Not surprisingly, after referral to the Magistrate, counsel for the opposing parties disputed the method for calculating both damages to Sunset and profits of Alsy allegedly resulting from Alsy's infringement of the floor lamp. The principal dispute involved Sunset's contention that it was entitled to recover as damages lost sales on its entire line of merchandise, allegedly resulting from Alsy's infringement of the floor lamp. Sunset's banana leaf floor lamp was part of a new line of original designs, see Sunset Lamp Corp. v. Alsy Corp., 698 F. Supp. at 1149, which Sunset contends was intended as a breakthrough or "door opener," to enable the company to sell its entire product line through major department store chains, something it had not previously achieved. See Sunset's Reply to Alsy's Objections to Magistrate's Memorandum and Order at 6-7. According to Sunset, it is common practice in the lamp business for department stores to purchase an entire line from a manufacturer, and defendants' sale of an infringing version of the floor lamp at a lower price disrupted Sunset's plans to penetrate this market. Claiming that it lost a major market advantage as a result of Alsy's infringement of the floor lamp, Sunset seeks to establish its damages based on those accounts in which it successfully sold the entire Sunrise line. See Plaintiff's Supplemental Memorandum of Law on the Issue of Damages at 3-4 & n. 2.; Plaintiff's Memorandum of Law on the Issue of the Appropriate Monetary Amount to be Awarded at 12.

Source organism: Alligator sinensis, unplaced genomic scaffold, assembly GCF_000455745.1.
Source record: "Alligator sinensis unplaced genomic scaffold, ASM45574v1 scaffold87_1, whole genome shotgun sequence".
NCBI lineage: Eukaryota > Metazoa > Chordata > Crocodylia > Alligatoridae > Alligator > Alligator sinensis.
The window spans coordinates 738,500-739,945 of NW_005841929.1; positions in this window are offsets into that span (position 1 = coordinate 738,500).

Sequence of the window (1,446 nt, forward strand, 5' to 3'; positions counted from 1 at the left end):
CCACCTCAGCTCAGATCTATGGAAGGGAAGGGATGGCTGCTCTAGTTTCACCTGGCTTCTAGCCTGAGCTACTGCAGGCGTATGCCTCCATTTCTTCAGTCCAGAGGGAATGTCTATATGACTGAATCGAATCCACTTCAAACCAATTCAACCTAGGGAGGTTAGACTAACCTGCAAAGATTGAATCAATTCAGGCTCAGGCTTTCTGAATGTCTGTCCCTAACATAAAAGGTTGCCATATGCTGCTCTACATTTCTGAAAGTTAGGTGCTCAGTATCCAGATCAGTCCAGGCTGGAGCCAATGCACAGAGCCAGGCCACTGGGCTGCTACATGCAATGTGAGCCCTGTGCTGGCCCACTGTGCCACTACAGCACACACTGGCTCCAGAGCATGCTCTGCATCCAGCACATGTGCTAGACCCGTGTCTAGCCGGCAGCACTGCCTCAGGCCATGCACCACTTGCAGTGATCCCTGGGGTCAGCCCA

Alsy contends that Sunset's inability to sell other items in its line was due entirely to factors other than the infringement of the floor lamp. See Defendant's Objection to the Magistrates Memorandum and Order at 7. After the exchange, over a period of approximately 18 months, of numerous briefs and letters discussing each side's contentions as to the scope of damages, the Magistrate issued a Memorandum and Order, dated June 7, 1990, which held that Sunset may expand the scope of its damage request, subject to proof at trial, to include lost sales on other items in the Sunrise line.